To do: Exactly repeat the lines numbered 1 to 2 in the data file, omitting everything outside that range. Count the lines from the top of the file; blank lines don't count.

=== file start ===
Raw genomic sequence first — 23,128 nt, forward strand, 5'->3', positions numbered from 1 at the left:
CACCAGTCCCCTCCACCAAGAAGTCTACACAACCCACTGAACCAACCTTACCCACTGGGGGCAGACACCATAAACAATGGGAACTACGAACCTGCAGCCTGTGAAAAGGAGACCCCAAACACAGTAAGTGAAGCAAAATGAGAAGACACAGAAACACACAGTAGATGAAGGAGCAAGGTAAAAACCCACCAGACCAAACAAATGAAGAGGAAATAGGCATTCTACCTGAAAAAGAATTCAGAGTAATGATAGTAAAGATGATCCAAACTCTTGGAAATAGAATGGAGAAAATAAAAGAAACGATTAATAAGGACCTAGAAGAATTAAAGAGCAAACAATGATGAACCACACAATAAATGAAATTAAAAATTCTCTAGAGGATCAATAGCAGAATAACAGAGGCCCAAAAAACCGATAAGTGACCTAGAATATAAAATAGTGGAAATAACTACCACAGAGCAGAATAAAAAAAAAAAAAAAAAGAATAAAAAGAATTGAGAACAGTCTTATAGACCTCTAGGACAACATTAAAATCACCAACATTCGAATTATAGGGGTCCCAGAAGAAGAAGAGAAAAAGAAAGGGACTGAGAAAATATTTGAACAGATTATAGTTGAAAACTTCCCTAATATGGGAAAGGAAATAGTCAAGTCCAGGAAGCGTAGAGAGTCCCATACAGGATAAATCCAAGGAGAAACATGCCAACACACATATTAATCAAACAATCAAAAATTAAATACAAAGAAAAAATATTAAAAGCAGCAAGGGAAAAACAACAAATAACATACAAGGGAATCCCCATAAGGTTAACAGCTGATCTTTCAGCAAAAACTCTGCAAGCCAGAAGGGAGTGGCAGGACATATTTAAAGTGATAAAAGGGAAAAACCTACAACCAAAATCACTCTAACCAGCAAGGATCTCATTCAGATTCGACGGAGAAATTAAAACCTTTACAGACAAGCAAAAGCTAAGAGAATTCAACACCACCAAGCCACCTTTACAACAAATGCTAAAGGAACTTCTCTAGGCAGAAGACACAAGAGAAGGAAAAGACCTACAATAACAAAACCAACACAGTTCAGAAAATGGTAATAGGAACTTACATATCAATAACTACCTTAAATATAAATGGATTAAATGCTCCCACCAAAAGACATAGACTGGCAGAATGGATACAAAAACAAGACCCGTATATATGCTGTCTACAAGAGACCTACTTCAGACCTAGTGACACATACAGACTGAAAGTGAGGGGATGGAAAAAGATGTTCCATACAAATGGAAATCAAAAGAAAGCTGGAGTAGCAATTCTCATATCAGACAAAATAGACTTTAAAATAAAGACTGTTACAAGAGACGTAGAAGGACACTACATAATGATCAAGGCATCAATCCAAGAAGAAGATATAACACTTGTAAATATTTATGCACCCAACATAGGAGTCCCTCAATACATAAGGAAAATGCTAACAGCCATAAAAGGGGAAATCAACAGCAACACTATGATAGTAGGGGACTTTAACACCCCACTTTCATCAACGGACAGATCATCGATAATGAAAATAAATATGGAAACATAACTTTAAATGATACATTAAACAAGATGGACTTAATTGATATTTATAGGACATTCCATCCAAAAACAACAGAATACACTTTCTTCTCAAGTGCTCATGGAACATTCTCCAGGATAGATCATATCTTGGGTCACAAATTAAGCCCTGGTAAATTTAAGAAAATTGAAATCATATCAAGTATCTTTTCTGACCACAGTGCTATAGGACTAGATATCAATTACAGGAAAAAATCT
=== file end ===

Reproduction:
Raw genomic sequence first — 23,128 nt, forward strand, 5'->3', positions numbered from 1 at the left:
CACCAGTCCCCTCCACCAAGAAGTCTACACAACCCACTGAACCAACCTTACCCACTGGGGGCAGACACCATAAACAATGGGAACTACGAACCTGCAGCCTGTGAAAAGGAGACCCCAAACACAGTAAGTGAAGCAAAATGAGAAGACACAGAAACACACAGTAGATGAAGGAGCAAGGTAAAAACCCACCAGACCAAACAAATGAAGAGGAAATAGGCATTCTACCTGAAAAAGAATTCAGAGTAATGATAGTAAAGATGATCCAAACTCTTGGAAATAGAATGGAGAAAATAAAAGAAACGATTAATAAGGACCTAGAAGAATTAAAGAGCAAACAATGATGAACCACACAATAAATGAAATTAAAAATTCTCTAGAGGATCAATAGCAGAATAACAGAGGCCCAAAAAACCGATAAGTGACCTAGAATATAAAATAGTGGAAATAACTACCACAGAGCAGAATAAAAAAAAAAAAAAAAAGAATAAAAAGAATTGAGAACAGTCTTATAGACCTCTAGGACAACATTAAAATCACCAACATTCGAATTATAGGGGTCCCAGAAGAAGAAGAGAAAAAGAAAGGGACTGAGAAAATATTTGAACAGATTATAGTTGAAAACTTCCCTAATATGGGAAAGGAAATAGTCAAGTCCAGGAAGCGTAGAGAGTCCCATACAGGATAAATCCAAGGAGAAACATGCCAACACACATATTAATCAAACAATCAAAAATTAAATACAAAGAAAAAATATTAAAAGCAGCAAGGGAAAAACAACAAATAACATACAAGGGAATCCCCATAAGGTTAACAGCTGATCTTTCAGCAAAAACTCTGCAAGCCAGAAGGGAGTGGCAGGACATATTTAAAGTGATAAAAGGGAAAAACCTACAACCAAAATCACTCTAACCAGCAAGGATCTCATTCAGATTCGACGGAGAAATTAAAACCTTTACAGACAAGCAAAAGCTAAGAGAATTCAACACCACCAAGCCACCTTTACAACAAATGCTAAAGGAACTTCTCTAGGCAGAAGACACAAGAGAAGGAAAAGACCTACAATAACAAAACCAACACAGTTCAGAAAATGGTAATAGGAACTTACATATCAATAACTACCTTAAATATAAATGGATTAAATGCTCCCACCAAAAGACATAGACTGGCAGAATGGATACAAAAACAAGACCCGTATATATGCTGTCTACAAGAGACCTACTTCAGACCTAGTGACACATACAGACTGAAAGTGAGGGGATGGAAAAAGATGTTCCATACAAATGGAAATCAAAAGAAAGCTGGAGTAGCAATTCTCATATCAGACAAAATAGACTTTAAAATAAAGACTGTTACAAGAGACGTAGAAGGACACTACATAATGATCAAGGCATCAATCCAAGAAGAAGATATAACACTTGTAAATATTTATGCACCCAACATAGGAGTCCCTCAATACATAAGGAAAATGCTAACAGCCATAAAAGGGGAAATCAACAGCAACACTATGATAGTAGGGGACTTTAACACCCCACTTTCATCAACGGACAGATCATCGATAATGAAAATAAATATGGAAACATAACTTTAAATGATACATTAAACAAGATGGACTTAATTGATATTTATAGGACATTCCATCCAAAAACAACAGAATACACTTTCTTCTCAAGTGCTCATGGAACATTCTCCAGGATAGATCATATCTTGGGTCACAAATTAAGCCCTGGTAAATTTAAGAAAATTGAAATCATATCAAGTATCTTTTCTGACCACAGTGCTATAGGACTAGATATCAATTACAGGAAAAAATCT